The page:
Reviewed by Meghan Player
“Psychedelicpartyreggaeskadoommetalpunkrock from hell!” screams the written introduction to Melbourne four-piece, the Bennies; a band that is impossible to pigeon-hole or be defined by one genre, with their sound falling into a variety of spaces, like a kid with his fingers in all the respective pies. And it’s by no means a bad thing, as latest album ‘Rainbows In Space’ demonstrates.
The space oddity begins with the whirring, electronic glory of ‘Party Smashers‘ – a track that is as bold as it is brilliant. The striking comparison of synths and ska-infused rhythms are catchy as hell, and already have you jumping out of your seat from the get-go.
‘Anywhere You Want To Go’ draws on a feast of ska, punk and reggae vibes – pushing the boundaries of sound production and “the norm” to infinite new levels. ‘It Goes Without Saying‘ nominates itself early as an infectious party-starter, with each sing-a-long chorus of ‘gang vocals’ leaving you with dreams of hitting Oxford Street at 3am, belting out this tune in drunken comradery.
‘Lets Get Stoned’ and ‘Knights Forever’ sing out tales of youth – those nights when you’d stay out til the sun came up – whilst ‘License To Chill’ brings the electronic party to an abrupt halt, with some psychedelic riffs that settle the mood briefly. That is, of course, all before the high-octane ‘High Rider’ kicks in, and leaves no sound or style untouched. Once again, it’s that punch-your-fist-in-the-air chorus that grabs your attention and holds it – warranting second, third, forth track rotations on your stereo.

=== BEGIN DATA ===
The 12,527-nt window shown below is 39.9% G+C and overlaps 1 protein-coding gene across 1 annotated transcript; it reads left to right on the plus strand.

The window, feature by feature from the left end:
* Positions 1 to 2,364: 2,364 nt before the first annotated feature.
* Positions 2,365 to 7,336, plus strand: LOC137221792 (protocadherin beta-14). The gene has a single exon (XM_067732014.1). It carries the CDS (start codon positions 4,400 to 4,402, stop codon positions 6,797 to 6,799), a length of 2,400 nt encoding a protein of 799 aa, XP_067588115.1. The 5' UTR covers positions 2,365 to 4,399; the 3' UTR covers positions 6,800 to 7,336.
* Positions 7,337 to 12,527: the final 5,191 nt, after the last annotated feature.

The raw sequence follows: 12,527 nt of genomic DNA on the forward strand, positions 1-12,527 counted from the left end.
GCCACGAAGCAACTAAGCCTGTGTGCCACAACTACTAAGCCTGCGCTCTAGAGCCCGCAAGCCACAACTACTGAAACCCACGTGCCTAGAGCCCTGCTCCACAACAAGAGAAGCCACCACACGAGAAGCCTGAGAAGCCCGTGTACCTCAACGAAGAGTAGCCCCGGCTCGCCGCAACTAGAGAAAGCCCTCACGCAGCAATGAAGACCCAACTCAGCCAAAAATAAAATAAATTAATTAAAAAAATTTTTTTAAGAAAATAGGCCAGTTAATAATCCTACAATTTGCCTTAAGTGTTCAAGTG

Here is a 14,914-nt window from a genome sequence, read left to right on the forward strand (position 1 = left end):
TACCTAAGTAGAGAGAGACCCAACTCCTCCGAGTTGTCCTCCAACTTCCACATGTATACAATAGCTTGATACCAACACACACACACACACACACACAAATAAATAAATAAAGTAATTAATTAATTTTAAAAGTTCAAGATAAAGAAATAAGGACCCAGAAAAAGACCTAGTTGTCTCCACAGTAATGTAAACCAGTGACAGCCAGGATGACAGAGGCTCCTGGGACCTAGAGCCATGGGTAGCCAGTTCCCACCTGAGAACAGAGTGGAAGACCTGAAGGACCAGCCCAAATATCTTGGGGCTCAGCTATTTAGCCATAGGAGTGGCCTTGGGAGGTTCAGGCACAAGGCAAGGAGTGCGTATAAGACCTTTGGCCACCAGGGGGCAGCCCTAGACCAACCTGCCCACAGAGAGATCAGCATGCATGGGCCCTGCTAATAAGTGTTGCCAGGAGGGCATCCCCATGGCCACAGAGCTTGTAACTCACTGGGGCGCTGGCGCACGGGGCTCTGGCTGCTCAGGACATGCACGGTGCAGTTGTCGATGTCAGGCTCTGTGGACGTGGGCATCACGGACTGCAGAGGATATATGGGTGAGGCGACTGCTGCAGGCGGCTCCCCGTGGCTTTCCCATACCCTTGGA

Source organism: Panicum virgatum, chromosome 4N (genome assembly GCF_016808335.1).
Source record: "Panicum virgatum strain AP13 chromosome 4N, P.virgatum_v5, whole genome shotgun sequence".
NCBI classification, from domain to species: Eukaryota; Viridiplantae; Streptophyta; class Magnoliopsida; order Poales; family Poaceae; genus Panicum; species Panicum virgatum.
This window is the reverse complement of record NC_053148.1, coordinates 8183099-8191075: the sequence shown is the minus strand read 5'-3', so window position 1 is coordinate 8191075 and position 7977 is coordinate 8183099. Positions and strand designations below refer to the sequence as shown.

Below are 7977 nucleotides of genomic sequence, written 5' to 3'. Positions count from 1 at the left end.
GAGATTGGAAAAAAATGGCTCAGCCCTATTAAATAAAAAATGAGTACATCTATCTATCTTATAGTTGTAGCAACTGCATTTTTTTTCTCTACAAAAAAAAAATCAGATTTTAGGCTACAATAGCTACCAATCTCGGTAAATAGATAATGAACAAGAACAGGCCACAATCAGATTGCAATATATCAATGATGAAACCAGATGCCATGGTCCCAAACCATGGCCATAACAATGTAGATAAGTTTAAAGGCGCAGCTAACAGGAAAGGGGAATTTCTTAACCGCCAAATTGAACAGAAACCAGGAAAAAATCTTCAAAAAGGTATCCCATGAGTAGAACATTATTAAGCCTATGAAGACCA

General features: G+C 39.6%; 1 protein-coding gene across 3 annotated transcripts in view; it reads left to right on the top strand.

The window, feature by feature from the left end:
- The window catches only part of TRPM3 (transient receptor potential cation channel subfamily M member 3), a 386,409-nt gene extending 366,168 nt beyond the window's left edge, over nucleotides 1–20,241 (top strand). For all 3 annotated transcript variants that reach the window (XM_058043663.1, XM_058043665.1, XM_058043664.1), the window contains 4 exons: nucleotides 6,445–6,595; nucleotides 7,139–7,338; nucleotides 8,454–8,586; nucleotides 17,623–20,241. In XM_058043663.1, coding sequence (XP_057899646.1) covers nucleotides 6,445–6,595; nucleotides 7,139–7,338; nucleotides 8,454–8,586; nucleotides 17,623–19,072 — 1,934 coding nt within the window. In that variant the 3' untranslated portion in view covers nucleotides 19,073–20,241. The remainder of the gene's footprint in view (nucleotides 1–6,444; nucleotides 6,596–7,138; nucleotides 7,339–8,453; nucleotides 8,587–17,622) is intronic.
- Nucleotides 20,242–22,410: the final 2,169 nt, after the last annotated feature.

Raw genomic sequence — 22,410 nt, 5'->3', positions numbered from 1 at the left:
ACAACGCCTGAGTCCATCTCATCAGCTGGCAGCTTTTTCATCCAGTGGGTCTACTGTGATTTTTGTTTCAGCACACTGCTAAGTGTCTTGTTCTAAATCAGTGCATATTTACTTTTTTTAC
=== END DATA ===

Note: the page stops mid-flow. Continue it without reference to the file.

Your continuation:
‘Frankston Girls‘ is perhaps the heaviest the album gets – with the chaotic clashes of ska, colliding with some incredibly catatonic screaming – before ‘Westgate Wednesday‘ becomes a polar opposite, providing a feel good, reggae bounce with its step towards the finale.
‘Sky High‘ has the honor of closing out the dramatic spectrum of noise, combining the core elements of the bands sound to lull us into a warm, satisfying state of bliss.
Overall, Rainbows In Space is an astounding release. The Bennies controlled chaos of sound and synths is ridiculously well-executed, with the pomp-prowess of 80s electronica daring to dance with the unabashed ferocity of punk. Their sound is unique, undefined by one specific sound or style; a rebellion against conventional sound production. And that, my friends, is worth celebrating.